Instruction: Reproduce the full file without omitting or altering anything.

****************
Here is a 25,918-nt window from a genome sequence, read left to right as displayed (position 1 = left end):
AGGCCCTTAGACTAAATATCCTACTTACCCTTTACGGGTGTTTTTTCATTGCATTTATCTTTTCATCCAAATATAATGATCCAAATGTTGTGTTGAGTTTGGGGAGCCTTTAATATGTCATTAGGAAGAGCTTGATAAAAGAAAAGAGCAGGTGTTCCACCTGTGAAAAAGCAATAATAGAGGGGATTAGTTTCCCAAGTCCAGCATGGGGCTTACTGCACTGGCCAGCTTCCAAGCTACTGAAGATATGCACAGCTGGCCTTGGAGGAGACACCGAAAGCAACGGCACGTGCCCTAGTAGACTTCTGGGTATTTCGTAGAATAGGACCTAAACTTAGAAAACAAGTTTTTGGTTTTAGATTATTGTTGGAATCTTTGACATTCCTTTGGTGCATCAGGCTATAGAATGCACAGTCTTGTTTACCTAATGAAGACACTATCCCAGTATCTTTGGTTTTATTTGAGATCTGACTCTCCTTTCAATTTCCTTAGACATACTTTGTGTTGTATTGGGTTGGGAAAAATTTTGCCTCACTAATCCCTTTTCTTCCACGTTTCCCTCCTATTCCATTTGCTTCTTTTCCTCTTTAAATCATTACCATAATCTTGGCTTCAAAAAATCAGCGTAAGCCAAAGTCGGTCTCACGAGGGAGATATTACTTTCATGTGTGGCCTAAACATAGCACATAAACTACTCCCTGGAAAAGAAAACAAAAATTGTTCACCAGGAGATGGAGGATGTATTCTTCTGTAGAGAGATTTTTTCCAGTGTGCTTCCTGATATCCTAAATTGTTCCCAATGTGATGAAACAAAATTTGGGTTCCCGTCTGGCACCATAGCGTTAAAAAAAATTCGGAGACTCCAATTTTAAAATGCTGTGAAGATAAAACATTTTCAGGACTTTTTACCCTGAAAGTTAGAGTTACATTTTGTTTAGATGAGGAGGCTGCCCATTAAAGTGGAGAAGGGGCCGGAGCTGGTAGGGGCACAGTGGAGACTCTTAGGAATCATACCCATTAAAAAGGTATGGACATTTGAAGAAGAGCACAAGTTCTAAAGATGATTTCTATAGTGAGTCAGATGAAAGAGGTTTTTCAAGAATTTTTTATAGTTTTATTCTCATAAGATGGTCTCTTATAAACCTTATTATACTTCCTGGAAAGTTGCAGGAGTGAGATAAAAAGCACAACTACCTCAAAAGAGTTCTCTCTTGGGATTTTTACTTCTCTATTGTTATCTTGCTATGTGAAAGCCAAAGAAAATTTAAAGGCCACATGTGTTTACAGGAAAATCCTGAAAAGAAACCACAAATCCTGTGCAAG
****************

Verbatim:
Here is a 25,918-nt window from a genome sequence, read left to right as displayed (position 1 = left end):
AGGCCCTTAGACTAAATATCCTACTTACCCTTTACGGGTGTTTTTTCATTGCATTTATCTTTTCATCCAAATATAATGATCCAAATGTTGTGTTGAGTTTGGGGAGCCTTTAATATGTCATTAGGAAGAGCTTGATAAAAGAAAAGAGCAGGTGTTCCACCTGTGAAAAAGCAATAATAGAGGGGATTAGTTTCCCAAGTCCAGCATGGGGCTTACTGCACTGGCCAGCTTCCAAGCTACTGAAGATATGCACAGCTGGCCTTGGAGGAGACACCGAAAGCAACGGCACGTGCCCTAGTAGACTTCTGGGTATTTCGTAGAATAGGACCTAAACTTAGAAAACAAGTTTTTGGTTTTAGATTATTGTTGGAATCTTTGACATTCCTTTGGTGCATCAGGCTATAGAATGCACAGTCTTGTTTACCTAATGAAGACACTATCCCAGTATCTTTGGTTTTATTTGAGATCTGACTCTCCTTTCAATTTCCTTAGACATACTTTGTGTTGTATTGGGTTGGGAAAAATTTTGCCTCACTAATCCCTTTTCTTCCACGTTTCCCTCCTATTCCATTTGCTTCTTTTCCTCTTTAAATCATTACCATAATCTTGGCTTCAAAAAATCAGCGTAAGCCAAAGTCGGTCTCACGAGGGAGATATTACTTTCATGTGTGGCCTAAACATAGCACATAAACTACTCCCTGGAAAAGAAAACAAAAATTGTTCACCAGGAGATGGAGGATGTATTCTTCTGTAGAGAGATTTTTTCCAGTGTGCTTCCTGATATCCTAAATTGTTCCCAATGTGATGAAACAAAATTTGGGTTCCCGTCTGGCACCATAGCGTTAAAAAAAATTCGGAGACTCCAATTTTAAAATGCTGTGAAGATAAAACATTTTCAGGACTTTTTACCCTGAAAGTTAGAGTTACATTTTGTTTAGATGAGGAGGCTGCCCATTAAAGTGGAGAAGGGGCCGGAGCTGGTAGGGGCACAGTGGAGACTCTTAGGAATCATACCCATTAAAAAGGTATGGACATTTGAAGAAGAGCACAAGTTCTAAAGATGATTTCTATAGTGAGTCAGATGAAAGAGGTTTTTCAAGAATTTTTTATAGTTTTATTCTCATAAGATGGTCTCTTATAAACCTTATTATACTTCCTGGAAAGTTGCAGGAGTGAGATAAAAAGCACAACTACCTCAAAAGAGTTCTCTCTTGGGATTTTTACTTCTCTATTGTTATCTTGCTATGTGAAAGCCAAAGAAAATTTAAAGGCCACATGTGTTTACAGGAAAATCCTGAAAAGAAACCACAAATCCTGTGCAAG